Saturday, February 04, 2012

New word to hate.

At the privacy symposium I went to, I heard a word I had never heard before.  It goes on my list of words I absolutely detest for aesthetic reasons, along with polyamory and gifted (as a verb).  That word is ....

"Monetize."  As in "You found a way to monetize your information."*


I guess it's not enough any more to say things like "Did you find a way to turn a profit on this?"  I am all for using fewer words, but this one is simply ridiculous.

*Actual quote from a discussion about drones and privacy.

What you can find at .gov, if you look hard enough

Proof that the people at the Copyright Office have a sense of humor:

How do I protect my sighting of Elvis?
Copyright law does not protect sightings. However, copyright law will protect your photo (or other depiction) of your sighting of Elvis. File your claim to copyright online by means of the electronic Copyright Office (eCO). Pay the fee online and attach a copy of your photo. Or, go to the Copyright Office website, fill in Form CO, print it, and mail it together with your photo and fee. For more information on registration a copyright, see SL-35. No one can lawfully use your photo of your sighting, although someone else may file his own photo of his sighting. Copyright law protects the original photograph, not the subject of the photograph. 

From What Does Copyright Protect?*

[Edited to add: upon further reflection, I wonder if this was actual query received in the Copyright Office.  I know that in my time at the Census, we kept a board with the most bizarre things people said to the enumerators (without any personal information, of course).  I expect most customer service people have something similar, if only in their head.]

*I was looking at this to see if I could find out what it means in the U.S. for architectural works to be copyrighted. I wimped out and resorted to using Wikipedia instead.  This came about because I was looking for pictures of Paris, and there was a note in WikiMedia: "Photographs taken of buildings located in France can only be uploaded to Commons if the copyright on the building has expired, because the Copyright Law of France forbids the publication or commercial use of photographs taken of copyrighted buildings. The copyright term in France for buildings is the lifetime of the architect + 70 years + the end of the calendar year." In the PowerPoint presentations I'm preparing,  I was only planning to use a picture of one recent building (Centre Pompidou).  It is a spectacularly ugly building (at least until you get used to it) so leaving it out won't be that great a loss.

Friday, February 03, 2012

Quotes of the day, and an analogy

From Alex Kozinski, Chief Judge of the 9th Circuit Court of Appeals:

"In this Twitter world, having law enforcement monitoring you just increases your fan base."

"People these days often shout so loudly on their phones that using the phone almost seems superfluous."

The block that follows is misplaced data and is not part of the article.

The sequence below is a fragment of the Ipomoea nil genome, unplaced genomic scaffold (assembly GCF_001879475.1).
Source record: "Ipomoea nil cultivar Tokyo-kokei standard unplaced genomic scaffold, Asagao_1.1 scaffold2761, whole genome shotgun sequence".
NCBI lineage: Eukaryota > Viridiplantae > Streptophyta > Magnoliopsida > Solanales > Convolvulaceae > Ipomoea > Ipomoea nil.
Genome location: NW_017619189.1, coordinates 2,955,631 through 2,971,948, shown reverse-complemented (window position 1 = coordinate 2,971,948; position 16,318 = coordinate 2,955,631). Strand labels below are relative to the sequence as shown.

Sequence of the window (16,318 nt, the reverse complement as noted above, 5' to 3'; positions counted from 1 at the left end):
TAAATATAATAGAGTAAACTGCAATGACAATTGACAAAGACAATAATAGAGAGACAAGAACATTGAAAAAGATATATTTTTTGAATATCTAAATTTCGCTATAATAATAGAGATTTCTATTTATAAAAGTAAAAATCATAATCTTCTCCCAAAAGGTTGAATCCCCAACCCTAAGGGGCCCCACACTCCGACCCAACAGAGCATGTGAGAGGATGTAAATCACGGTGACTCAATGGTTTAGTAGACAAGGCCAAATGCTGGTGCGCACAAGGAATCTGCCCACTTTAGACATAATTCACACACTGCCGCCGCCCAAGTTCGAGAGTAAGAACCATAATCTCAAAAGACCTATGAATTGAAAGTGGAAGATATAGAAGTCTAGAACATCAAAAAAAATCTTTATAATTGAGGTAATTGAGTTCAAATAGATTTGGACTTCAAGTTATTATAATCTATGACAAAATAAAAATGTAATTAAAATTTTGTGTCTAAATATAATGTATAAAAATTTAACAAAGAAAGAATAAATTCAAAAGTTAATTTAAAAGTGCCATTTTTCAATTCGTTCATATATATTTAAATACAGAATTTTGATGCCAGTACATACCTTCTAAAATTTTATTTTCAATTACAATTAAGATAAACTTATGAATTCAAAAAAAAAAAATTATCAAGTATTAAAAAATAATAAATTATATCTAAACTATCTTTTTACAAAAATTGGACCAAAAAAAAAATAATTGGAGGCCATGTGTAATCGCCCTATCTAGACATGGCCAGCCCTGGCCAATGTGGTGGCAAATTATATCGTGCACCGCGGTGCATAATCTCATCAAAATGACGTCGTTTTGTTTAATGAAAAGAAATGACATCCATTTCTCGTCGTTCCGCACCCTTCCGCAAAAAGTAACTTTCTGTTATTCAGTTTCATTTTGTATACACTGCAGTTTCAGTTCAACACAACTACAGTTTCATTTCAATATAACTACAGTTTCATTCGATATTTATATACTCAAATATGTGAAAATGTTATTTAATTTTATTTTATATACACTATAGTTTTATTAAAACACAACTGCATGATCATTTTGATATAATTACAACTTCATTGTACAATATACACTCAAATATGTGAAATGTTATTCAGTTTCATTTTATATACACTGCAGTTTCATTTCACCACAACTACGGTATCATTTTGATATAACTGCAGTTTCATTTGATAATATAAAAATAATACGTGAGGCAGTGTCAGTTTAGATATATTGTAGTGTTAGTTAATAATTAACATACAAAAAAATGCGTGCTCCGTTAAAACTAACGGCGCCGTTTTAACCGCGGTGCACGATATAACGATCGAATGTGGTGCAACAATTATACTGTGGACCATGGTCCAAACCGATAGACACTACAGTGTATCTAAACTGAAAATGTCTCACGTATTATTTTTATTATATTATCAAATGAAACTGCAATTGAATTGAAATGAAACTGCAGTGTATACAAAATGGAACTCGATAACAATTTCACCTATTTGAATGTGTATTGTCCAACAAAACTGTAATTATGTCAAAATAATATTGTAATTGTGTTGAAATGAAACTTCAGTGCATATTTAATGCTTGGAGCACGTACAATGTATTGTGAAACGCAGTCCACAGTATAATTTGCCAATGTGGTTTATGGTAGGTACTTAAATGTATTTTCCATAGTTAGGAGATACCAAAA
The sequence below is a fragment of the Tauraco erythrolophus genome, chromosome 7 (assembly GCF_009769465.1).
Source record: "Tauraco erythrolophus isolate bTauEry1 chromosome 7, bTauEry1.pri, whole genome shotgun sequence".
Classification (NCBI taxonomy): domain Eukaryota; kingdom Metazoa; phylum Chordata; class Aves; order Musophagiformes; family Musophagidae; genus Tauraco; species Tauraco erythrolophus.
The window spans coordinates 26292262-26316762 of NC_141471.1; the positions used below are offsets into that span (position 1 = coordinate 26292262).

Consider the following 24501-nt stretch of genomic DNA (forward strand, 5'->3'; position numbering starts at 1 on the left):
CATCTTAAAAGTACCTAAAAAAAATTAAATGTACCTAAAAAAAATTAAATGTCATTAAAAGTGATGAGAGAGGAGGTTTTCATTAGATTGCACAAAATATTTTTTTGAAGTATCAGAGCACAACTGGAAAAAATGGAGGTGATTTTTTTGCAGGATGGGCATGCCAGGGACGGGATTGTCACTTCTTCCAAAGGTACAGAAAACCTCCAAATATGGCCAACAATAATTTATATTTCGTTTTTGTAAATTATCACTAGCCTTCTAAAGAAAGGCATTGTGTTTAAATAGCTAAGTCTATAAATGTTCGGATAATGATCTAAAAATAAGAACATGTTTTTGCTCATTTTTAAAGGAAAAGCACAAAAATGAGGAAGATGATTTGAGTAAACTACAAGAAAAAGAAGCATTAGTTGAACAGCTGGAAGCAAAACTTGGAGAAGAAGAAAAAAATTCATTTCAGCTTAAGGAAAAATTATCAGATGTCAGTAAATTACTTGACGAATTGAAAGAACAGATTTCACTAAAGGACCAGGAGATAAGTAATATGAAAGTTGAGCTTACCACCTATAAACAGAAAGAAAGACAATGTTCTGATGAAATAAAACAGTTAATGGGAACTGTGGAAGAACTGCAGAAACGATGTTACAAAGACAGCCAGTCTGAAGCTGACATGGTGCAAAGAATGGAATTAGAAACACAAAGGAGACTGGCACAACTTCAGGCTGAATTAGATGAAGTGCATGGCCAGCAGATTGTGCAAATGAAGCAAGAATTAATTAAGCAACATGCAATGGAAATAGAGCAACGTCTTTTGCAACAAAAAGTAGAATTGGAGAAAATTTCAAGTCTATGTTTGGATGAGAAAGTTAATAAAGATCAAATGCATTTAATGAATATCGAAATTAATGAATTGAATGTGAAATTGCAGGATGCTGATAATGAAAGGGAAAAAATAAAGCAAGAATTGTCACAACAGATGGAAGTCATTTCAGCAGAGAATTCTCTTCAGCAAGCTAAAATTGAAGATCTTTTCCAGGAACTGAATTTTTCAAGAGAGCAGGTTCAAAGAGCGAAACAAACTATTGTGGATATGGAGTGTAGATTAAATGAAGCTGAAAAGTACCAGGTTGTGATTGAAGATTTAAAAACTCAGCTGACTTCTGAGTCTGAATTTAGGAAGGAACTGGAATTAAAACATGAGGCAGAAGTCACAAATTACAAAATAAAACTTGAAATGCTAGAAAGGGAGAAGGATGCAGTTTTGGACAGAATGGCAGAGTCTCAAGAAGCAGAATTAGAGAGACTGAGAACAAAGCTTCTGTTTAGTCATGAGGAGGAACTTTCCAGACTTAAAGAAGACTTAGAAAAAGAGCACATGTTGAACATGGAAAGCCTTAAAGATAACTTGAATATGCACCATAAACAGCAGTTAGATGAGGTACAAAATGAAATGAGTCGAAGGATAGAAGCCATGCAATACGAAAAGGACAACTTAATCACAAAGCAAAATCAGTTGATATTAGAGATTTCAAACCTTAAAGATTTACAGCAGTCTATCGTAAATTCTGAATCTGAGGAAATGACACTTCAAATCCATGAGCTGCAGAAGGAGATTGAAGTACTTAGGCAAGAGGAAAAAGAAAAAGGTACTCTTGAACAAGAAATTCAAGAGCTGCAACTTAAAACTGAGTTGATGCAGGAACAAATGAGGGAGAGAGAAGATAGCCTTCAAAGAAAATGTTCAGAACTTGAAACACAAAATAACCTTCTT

About an episode of Jerry Springer he watched,  [it used to be] "Cheating was a foible, and cheating with one's wife's sister would be in bad taste, to say the least."

Also, talking about a woman who blogged about a man with whom she had sex, "...we learned that he likes spanking. Who doesn't?"

Of course, he also said some things about bloggers. : "Bloggers are the type of people who wake up in the morning thinking that the world waits for their every thought. I know I've offended at least half of you... They put their every thought out there: full-baked, half-baked, and frequently unbaked."*


And the analogy, from a friend of mine: our intellects and our ambitions are like a mountain.  Some of us are used to going to or being at the top.  We identify ourselves by the small amount at the top of the mountain that we reach that others may not.  When we fall short of that mountaintop, we identify ourselves by the amount we fall short rather than the totality of the rest of the mountain.

*There is a blog post (yeah, I know) just waiting to be written about the concurrent rise of blogging and reduction in social interaction, and how people talking about things that were "too private" is not necessarily a bad thing.

The reason for that last post

I am attending a symposium on privacy, as I said a couple of posts ago.  In one of the sessions, a panelist (I can't remember his name without looking it up, except that it was not Eugene Volokh) was discussing the new European privacy laws.  He talked about the underpinning being "the right to be forgotten."

He then said that Facebook and Google already had mechanisms which would allow you to take down embarrassing information that you placed on the web yourself.

No.  At least, not in the case of Blogger blogs.

In the last post, I was testing whether I could take down a post and have it disappear from Google Reader.  I already knew the answer; I was doublechecking that I was right. [Edited to add: D'oh! If you are  reading this on my blog, as opposed to Google Reader, you can't see the last post because I deleted it.]

Occasionally there is a post I think better of later, usually because I was posting late at night and my judgment was impaired.  Or because in retrospect I felt the post was whiny.  Or because I had decided not to publish it (but still wanted to keep the piece of writing) but had hit the "Publish" button rather than the "Save" button. I have tried to remove them to no avail.